Younger Ransomware Victims More Likely to Pay Up

New research has found that the age of a ransomware victim may affect their willingness to pay for the recovery of their data. 

study by cybersecurity company Kaspersky found that while 65% of victims aged between 35 and 44 paid their attackers for a decryption key, only 11% of victims aged 55 and over, and 52% of victims aged 16 to 24, gave in to ransom demands. 

The Kaspersky Consumer IT Security Risks Survey (Consumer ITSR) interviewed a total of 15,070 adult consumers globally between September and October 2020 about their attitudes toward online privacy and whether they had experienced any security incidents in the past 12 months.

Overall, just over half (56%) of ransomware victims paid up in the hope of getting their data back, but 17% of those did not recover their encrypted files.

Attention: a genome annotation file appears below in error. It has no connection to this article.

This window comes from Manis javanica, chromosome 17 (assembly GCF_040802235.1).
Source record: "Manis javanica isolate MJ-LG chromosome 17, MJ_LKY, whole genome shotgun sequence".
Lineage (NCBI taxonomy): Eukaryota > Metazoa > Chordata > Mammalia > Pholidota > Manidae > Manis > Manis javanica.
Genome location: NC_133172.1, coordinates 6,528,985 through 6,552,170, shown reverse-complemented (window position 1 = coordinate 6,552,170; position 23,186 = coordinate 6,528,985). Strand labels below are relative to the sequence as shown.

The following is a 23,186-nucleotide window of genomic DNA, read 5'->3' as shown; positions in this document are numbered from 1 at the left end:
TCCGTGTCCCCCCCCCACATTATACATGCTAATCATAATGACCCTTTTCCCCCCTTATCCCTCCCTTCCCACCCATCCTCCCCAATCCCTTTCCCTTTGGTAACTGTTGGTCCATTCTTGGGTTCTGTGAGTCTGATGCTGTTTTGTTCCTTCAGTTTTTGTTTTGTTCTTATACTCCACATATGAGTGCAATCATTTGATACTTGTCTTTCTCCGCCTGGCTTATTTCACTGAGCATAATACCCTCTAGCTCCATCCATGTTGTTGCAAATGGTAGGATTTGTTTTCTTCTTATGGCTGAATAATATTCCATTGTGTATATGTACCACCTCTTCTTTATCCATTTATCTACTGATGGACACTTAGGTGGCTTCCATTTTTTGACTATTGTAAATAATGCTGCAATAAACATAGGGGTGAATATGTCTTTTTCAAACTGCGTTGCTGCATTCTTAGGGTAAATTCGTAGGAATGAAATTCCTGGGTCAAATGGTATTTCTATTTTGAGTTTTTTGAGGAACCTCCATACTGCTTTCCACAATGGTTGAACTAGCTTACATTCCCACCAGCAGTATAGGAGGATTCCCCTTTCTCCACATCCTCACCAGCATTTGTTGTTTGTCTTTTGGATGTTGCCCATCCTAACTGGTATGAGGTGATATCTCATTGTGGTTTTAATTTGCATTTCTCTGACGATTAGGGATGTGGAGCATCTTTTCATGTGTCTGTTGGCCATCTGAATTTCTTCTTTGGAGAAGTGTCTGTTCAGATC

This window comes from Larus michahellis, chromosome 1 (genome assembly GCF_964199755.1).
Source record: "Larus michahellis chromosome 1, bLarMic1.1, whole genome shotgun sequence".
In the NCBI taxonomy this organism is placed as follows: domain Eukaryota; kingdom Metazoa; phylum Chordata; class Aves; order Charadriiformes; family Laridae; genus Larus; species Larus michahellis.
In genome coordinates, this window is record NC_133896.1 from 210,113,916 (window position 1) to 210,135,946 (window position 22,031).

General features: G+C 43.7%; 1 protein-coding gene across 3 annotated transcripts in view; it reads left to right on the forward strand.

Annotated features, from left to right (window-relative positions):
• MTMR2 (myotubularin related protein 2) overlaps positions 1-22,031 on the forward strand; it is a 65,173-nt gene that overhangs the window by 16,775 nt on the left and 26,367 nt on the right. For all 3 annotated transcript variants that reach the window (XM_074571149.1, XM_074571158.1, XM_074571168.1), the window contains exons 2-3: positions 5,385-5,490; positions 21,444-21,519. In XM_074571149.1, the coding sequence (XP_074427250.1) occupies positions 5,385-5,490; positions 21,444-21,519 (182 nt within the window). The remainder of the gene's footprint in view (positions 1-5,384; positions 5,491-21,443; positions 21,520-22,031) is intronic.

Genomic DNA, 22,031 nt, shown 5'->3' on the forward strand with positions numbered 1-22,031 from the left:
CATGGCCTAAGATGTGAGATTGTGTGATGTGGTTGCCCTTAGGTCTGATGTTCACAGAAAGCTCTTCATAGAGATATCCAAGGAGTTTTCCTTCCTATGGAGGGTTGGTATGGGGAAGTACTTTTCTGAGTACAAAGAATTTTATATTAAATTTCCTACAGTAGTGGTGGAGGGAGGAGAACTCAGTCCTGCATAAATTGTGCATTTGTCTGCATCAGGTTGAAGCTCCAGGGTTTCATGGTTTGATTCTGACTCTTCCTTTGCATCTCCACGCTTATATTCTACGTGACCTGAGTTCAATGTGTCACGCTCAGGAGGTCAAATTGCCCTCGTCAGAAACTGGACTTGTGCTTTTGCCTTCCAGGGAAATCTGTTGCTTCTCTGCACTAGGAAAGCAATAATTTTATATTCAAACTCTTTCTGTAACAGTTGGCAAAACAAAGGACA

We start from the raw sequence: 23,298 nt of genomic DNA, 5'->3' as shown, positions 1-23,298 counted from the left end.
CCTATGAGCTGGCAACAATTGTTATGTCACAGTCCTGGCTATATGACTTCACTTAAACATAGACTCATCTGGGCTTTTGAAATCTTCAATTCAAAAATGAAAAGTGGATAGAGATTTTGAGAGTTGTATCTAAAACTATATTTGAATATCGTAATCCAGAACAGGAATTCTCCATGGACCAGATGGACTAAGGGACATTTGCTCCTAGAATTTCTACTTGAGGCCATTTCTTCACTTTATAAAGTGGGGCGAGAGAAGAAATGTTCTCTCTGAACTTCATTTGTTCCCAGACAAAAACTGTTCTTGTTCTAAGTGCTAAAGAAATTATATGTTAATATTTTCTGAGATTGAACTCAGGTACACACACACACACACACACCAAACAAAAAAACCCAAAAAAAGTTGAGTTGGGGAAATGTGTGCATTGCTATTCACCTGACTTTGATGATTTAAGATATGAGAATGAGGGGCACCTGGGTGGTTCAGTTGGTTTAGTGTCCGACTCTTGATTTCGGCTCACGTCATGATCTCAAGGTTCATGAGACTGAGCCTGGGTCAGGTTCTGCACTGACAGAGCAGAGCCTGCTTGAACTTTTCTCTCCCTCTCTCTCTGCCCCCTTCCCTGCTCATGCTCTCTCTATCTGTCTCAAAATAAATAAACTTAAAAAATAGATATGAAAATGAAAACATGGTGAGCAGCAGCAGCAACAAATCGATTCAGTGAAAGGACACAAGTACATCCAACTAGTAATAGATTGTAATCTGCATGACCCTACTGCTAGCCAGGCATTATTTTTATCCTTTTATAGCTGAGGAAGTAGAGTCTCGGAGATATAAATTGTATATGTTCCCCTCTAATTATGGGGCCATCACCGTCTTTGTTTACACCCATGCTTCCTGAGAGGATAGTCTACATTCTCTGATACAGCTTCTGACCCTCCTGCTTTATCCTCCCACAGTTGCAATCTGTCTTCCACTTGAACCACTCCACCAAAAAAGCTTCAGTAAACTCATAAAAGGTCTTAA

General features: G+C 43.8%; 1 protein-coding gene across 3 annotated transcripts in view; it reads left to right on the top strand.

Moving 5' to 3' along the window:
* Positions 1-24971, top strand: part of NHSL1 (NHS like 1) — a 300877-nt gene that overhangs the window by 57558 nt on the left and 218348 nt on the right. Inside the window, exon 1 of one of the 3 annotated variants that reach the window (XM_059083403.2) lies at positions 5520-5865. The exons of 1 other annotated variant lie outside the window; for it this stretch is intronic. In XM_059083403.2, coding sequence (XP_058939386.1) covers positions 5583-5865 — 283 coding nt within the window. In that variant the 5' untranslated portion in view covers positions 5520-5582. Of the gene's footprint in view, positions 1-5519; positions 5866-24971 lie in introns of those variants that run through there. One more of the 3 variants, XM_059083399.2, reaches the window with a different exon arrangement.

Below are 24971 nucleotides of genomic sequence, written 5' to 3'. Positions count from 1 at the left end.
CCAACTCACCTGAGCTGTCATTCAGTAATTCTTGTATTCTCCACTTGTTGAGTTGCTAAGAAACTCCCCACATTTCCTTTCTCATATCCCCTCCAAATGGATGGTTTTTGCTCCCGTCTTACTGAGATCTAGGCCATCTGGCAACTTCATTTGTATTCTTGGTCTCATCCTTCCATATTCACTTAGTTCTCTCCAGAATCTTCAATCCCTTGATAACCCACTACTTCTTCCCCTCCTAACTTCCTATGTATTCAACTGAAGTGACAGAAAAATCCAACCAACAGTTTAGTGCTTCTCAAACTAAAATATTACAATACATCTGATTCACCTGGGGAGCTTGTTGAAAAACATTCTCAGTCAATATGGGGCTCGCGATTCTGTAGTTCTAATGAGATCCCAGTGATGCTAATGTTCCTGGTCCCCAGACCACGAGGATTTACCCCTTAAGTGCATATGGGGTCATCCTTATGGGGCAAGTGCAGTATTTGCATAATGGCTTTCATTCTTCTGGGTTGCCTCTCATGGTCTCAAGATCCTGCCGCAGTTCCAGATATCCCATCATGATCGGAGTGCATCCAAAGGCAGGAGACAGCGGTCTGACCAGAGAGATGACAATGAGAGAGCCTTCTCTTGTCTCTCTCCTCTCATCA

Whether they handed over a ransom or not, only 29% of all victims were able to restore every single one of their affected files following an attack. Half of victims reported losing at least some files, while 32% lost a significant amount, and 13% lost virtually all their data.

Researchers found that only 39% of those surveyed claimed that they were aware of ransomware over the past 12 months. 

“This data shows we have seen a significant proportion of consumers paying a ransom for their data over the past 12 months,” said Marina Titova, head of consumer product marketing at Kaspersky. 

“But handing over money doesn’t guarantee the return of data, and only encourages cybercriminals to continue the practice. Therefore, we always recommend that those affected by ransomware do not pay as that money supports this scheme to thrive."

Titova said that consumers should take preventative cybersecurity action and also report ransomware attacks to their local law enforcement agency.

"Consumers should make sure to invest in initial protection and security for their devices and regularly back up all data," said Titova.

"This will make the attack itself less appealing or lucrative to cybercriminals, reducing the use of the practice, and presenting a safer future for web users.”

What’s Hot on Infosecurity Magazine?